Tahiti, for example, looked like a tropical paradise straight out of a television commercial when Captain Cook and his crew arrived. They were welcomed by smiling, round-breasted girls with hibiscus flowers in their long black hair. Fresh fruit and palm trees abounded. There was little to do but go surfing and make love. Even the priests went in for hearty sex: it was understood that their offspring would be strangled at birth. So it wasn’t Eden without the serpent, but Eden enough for sailors whose memory of home was the smokey, chilly misery of England during the Industrial Revolution.

Not surprisingly, some risked dire punishments to jump ship. Though the sailors’ lives suddenly improved, however, the Tahitians’ quality of life took a steep dive. The sailors brought venereal diseases with them, as well as dysentery, smallpox and TB, There were 40,000 Tahitians when Cook landed. Seventy years later, their numbers were down to 9,000 and falling.

The cultural dive was just as steep. Drunken beachcombers and disapproving missionaries soon followed in the wake of the sailors and provided cultural models far worse than those provided by Cook, who, according to Moorehead’s hero-worshipping portrait was ‘the greatest and most humane explorer of his day’.

By 1820 the Tahitians were ‘changed beyond belief’, writes Moorehad. ‘All those who could wore European clothes, and both men and women had their heads shaved - that lovely gleaming black hair which once fell to the girls’ waists was apparently regarded by the missionaries as both sinful and unsanitary.’

No one danced any more or played Tahitian music. Traditional crafts and skills were forgotten. Even the weaving of garlands was forbidden. The Tahitians’ perfect teeth began to decay with the importation of European food. The priests were married. Morality police roamed the countryside pouncing on illicit lovers. On Sunday the people attended church, the women with hats on their shaven heads. The easy innocence of paradise had been smothered, amazingly, by the morality of an English suburb.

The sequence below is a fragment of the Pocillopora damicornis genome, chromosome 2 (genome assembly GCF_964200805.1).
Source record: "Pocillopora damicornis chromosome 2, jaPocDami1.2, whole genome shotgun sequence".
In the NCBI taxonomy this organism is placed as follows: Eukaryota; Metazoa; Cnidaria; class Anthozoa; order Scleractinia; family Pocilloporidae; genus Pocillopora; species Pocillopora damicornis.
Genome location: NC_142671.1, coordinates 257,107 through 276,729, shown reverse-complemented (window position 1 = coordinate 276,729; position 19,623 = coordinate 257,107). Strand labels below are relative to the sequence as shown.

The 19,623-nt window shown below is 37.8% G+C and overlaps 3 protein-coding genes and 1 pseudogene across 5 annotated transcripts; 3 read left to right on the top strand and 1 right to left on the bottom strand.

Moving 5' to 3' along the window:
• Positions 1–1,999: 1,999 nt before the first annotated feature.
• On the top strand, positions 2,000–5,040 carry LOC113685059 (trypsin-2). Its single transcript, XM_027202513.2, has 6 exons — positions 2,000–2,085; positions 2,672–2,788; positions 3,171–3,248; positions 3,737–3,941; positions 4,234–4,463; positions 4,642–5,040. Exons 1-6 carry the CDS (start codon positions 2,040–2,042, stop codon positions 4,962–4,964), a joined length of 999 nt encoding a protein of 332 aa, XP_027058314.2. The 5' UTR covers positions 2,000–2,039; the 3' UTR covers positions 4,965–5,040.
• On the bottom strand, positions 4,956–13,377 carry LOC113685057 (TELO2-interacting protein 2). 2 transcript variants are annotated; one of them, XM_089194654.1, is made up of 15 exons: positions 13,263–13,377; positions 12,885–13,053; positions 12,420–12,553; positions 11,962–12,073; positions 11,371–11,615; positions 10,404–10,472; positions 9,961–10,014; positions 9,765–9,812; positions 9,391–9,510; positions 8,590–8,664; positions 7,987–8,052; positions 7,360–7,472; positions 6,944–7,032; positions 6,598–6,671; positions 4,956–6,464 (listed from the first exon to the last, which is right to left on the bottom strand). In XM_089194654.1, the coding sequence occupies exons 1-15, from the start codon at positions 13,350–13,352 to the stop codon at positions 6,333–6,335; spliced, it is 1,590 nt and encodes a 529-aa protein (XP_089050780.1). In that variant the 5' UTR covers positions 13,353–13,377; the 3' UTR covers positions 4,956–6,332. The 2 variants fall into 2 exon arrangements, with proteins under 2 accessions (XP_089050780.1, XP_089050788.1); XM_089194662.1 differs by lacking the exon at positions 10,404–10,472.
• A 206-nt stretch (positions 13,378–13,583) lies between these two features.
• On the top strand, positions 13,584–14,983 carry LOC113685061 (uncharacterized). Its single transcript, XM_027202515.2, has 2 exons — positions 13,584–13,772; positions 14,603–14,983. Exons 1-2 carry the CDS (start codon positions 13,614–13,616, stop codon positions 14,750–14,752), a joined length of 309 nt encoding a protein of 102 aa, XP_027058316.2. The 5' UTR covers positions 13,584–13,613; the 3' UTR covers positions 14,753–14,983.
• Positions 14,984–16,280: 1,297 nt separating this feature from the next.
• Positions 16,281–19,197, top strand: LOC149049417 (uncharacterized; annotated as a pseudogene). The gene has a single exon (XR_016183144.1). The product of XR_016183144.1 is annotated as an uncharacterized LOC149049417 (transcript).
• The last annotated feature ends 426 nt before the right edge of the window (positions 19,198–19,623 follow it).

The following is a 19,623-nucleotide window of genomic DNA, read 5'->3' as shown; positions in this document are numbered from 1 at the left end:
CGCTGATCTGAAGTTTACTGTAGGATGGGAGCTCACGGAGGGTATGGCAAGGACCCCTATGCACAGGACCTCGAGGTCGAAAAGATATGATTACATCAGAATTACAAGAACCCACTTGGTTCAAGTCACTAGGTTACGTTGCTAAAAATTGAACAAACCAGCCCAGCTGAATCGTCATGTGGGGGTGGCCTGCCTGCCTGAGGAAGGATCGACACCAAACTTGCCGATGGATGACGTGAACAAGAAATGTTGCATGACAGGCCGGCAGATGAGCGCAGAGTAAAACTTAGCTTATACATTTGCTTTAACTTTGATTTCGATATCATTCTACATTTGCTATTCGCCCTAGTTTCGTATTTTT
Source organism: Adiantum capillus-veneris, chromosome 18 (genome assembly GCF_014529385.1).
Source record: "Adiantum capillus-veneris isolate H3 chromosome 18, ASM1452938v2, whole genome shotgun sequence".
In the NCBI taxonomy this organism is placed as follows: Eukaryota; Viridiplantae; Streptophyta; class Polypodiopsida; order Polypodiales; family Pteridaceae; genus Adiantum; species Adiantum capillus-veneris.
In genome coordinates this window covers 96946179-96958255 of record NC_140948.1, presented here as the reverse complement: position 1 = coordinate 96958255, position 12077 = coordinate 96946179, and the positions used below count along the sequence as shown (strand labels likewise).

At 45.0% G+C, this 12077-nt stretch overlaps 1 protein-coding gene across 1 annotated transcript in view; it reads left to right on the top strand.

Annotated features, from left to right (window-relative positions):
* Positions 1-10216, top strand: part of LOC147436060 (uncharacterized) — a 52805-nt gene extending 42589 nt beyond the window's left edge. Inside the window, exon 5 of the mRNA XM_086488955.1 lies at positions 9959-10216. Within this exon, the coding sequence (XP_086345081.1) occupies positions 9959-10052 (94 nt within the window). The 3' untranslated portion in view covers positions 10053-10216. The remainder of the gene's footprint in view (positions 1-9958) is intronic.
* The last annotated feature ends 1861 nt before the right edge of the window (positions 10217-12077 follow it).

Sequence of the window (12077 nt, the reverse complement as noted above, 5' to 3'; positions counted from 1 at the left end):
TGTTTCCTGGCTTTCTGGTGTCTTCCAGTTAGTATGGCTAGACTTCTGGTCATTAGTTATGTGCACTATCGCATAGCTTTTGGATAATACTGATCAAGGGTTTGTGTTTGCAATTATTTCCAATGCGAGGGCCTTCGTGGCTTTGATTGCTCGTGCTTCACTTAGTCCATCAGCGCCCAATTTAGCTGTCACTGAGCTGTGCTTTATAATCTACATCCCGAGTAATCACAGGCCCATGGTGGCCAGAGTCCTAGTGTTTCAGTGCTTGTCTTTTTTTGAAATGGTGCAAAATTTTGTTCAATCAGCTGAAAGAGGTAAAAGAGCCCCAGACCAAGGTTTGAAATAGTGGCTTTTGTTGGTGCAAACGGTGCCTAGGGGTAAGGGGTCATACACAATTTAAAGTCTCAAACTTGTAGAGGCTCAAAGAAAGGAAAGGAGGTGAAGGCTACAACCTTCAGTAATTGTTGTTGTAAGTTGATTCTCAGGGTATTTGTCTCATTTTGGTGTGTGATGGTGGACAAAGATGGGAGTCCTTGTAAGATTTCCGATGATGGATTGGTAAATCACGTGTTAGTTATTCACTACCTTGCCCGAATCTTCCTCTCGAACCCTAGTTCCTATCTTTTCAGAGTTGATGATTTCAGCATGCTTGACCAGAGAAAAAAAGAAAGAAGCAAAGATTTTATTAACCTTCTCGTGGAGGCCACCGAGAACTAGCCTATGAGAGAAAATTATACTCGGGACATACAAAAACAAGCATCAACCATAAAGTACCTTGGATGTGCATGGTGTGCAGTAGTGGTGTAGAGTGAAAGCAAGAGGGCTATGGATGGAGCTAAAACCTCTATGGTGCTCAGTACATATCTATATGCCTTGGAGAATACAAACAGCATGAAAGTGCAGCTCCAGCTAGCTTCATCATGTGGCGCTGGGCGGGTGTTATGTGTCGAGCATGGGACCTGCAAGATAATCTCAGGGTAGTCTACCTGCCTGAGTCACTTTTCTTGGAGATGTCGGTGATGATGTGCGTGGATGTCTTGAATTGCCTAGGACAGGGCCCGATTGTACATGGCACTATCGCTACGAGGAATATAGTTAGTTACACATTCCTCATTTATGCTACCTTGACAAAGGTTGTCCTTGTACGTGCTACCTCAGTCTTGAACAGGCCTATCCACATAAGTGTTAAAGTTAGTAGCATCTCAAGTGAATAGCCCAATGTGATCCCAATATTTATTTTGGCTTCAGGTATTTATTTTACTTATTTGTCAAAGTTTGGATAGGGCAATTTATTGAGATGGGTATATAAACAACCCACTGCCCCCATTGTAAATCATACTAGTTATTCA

Antarctica was wrecked even faster. At first, marine life seethed around the sailors, whales blowing at every point of the compass and seabirds so numerous they darkened the air. And yet, Cook observed. ‘It is wonderful to see how the different animals which inhabit this spot are reconciled to each other: they seem to have entered a league not to disturb each other’s tranquillity.’ Even the eagles did not attack the young gulls.

But the whalers and seal hunters were not as discriminating as the eagles. There is a record of two ships slaughtering 45,000 seals in a single season: by the 1830s fur-seals in the southern ocean were virtually extinct. And in Tasmania, beaters formed a line across the island and hunted down the Aborigines, like wild game, for their land. Whatever the colonisers wanted they took then and there: their needs constituted the limits of their morality.

Moorhead’s outrage is a little too polite, too fastidious and fatalistic for my taste; I would have preferred the book to have been written with more fire in the belly. The very mellifluousness of his prose-style, which the critics so much admire, has the effect of clogging up the sting with honey. But he tells an important story, and I must admit it’s a luxury to complain that a development book is too beautifully written.

Anuradha Vittachi

The Fatal Impact
by Alan Moorehead (1966)
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Penguin (pbk) UK: £1 .50/Aus: $3.95
New edition to be re-issued in January 1985.